This is not a simple task and takes a lot of life experience and education.
Trauma happens to thousands of people. And with so many victims of unfortunate events, the false victim can arise, pretending to be a survivor of abuse.
The false victim is someone who preys on real victims in order to get attention, or for some other selfish gain. So, how can we tell the difference between who’s really struggling and who’s using parasitic traits to get ahead?
Differences between a false victim and a real one
Learning to separate the real victim from the fake one can be difficult. In fact, the false victim is actually a type of abuser who claims to be abused. It’s twisted and can be a task to understand. And, of course, that’s part of the intention of the false victim.
The more confused you are, the more likely you are to think you’re the problem. So, let’s look at a few ways we can separate the false victim from the real one.
1. Negative reactions
If you see someone screaming out of anger, you’d assume they are being abusive. But hold on. Yes, verbal abuse is a thing, we all know that.
However, false victims can incite rage in others after long periods of covert abuse. Let’s just say that if you poke a bear over and over, it might get furious. And then, you’ll say, “Look how vicious that animal is. He’s rabid!” But what made him that way?
See the picture? False victims have perfected the art of causing negative reactions in others in an attempt to make them appear victimized by verbal abuse. They say seemingly harmless things, but all these things are meant to upset their target.
Fake victims know that the target’s reaction will probably be explosive, thus making the true abuser seem victimized. Hope that’s not too twisted to understand.
2. Strong victim mentality
A real victim will tell you their story, and they may even tell you more than once. However, true survivors will not use their trauma for selfish gain.
False victims talk about being wronged by someone all the time. In every argument or fight, they will always claim innocence. They are the forever victim.
With this victim mentality, they will never take responsibility for their mistakes. There will always be someone else who caused any problems they have. Just pay attention to one specific thing: Do they ever take the blame for past relationship problems? If not, you’ve found yourself a false victim.
3. Self-esteem issues
Actual victims struggle with self-doubt, no matter how confident they attempt to be. It’s just a negative seed planted by past manipulation. No matter how much trauma they’ve endured, real victims wonder if they caused the pain and suffering that they received.
On the other hand, false victims wear a mask of confidence, seemingly sure of themselves and their victimhood. They are quick to pass the blame to “abusers” and slow to look inward.
False victims point to others as the only reason for the negative things they do. They do not doubt what they’re doing, even when they know they’re hurting others.
4. Ability to show compassion
Abusers learn manipulative tricks to seem more compassionate. Actual victims retain the basic ability to be compassionate.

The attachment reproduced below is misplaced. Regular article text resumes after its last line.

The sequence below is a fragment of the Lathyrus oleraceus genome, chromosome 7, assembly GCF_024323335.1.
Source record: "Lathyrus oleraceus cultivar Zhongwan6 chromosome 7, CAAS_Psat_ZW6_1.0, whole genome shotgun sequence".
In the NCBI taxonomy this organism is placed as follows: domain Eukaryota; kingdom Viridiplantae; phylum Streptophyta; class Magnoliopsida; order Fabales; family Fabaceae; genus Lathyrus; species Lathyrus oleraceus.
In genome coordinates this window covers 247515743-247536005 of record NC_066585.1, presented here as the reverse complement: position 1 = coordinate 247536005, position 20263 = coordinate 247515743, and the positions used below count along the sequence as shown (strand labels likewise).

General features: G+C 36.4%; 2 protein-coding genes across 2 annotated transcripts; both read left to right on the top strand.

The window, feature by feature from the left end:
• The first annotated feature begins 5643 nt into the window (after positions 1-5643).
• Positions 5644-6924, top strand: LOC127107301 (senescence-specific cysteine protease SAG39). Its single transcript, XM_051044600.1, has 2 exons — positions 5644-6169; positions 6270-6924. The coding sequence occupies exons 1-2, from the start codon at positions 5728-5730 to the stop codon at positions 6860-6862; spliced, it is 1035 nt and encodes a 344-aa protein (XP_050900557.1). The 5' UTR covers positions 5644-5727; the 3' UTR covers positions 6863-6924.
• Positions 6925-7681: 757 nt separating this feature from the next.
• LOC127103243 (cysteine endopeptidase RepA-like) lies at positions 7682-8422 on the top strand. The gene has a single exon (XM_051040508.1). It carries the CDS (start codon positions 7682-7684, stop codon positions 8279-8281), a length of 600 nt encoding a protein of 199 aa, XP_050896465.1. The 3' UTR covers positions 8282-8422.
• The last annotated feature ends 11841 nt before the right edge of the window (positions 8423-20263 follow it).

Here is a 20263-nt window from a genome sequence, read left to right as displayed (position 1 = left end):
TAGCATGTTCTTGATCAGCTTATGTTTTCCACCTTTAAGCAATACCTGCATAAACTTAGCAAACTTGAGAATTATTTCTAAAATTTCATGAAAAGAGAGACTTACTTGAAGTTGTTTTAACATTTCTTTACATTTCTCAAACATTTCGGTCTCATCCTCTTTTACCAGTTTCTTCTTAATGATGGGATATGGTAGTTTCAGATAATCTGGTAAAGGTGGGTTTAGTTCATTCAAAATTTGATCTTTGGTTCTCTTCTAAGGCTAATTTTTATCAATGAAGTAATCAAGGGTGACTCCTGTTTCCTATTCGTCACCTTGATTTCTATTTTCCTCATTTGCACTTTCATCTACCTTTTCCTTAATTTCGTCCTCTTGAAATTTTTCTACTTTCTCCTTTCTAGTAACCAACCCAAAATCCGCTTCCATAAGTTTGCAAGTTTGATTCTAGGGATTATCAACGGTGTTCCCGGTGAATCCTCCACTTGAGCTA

While the lines between victim and abuser are being blurred because of recent social movements, compassion is the one attribute that real victims keep throughout various ordeals. While some victims become calloused and compassion decreases, there is always some kindness buried deep within.
If you meet an angry person with dwindling kindness, look closer. This could be a true victim of abuse.
Abusers pretending to be victims will validate everything they do wrong. When it comes to angry outbursts, cheating, or stealing, the false victim claims their wrongdoings were caused by the actions of another, thus, it was valid. And they usually do not feel bad about their actions.do not feel bad about their actions
False victims may even get a good night’s sleep after doing something terribly wrong, while real victims tend to remain restless trying to understand how to be a better person.
Survivors of trauma or abuse do not validate their negative actions because they know they are ultimately at fault for what they do. If you pay attention, you can see this validation that separates the false victim from the real one.
6. Positive vs. malevolent intent
Actual victims may see kindness as just that — kindness. But false victims may be perpetual paranoids. Pretenders may see kindness as malevolent intent.
What I mean is that when the real victim does something nice for the abuser, it may be seen as a trick. Abusers are so used to being manipulative that they think everyone else is being manipulative as well. Be wary of someone who always thinks you’re trying to fool them.
Can you separate the false victim from the real one?
It’s not going to be easy to separate the real from the imaginary in this case, not by a long shot. Victims become abusers who can then become victims again, and so on.
Yes, I said what I said. The cycle of abuse may continue until someone says, “enough is enough”, and this will take strength.
Being able to tell the difference between who’s being hurt and who’s doing the hurting calls for careful observation. Over time, you can tell the difference and maybe learn more about victimization.
Not only can this protect you, but it can also make you a better person as well. Because honestly, we all can be a victim or an abuser. So, we should always take care to be the best we can be to ourselves and to others.
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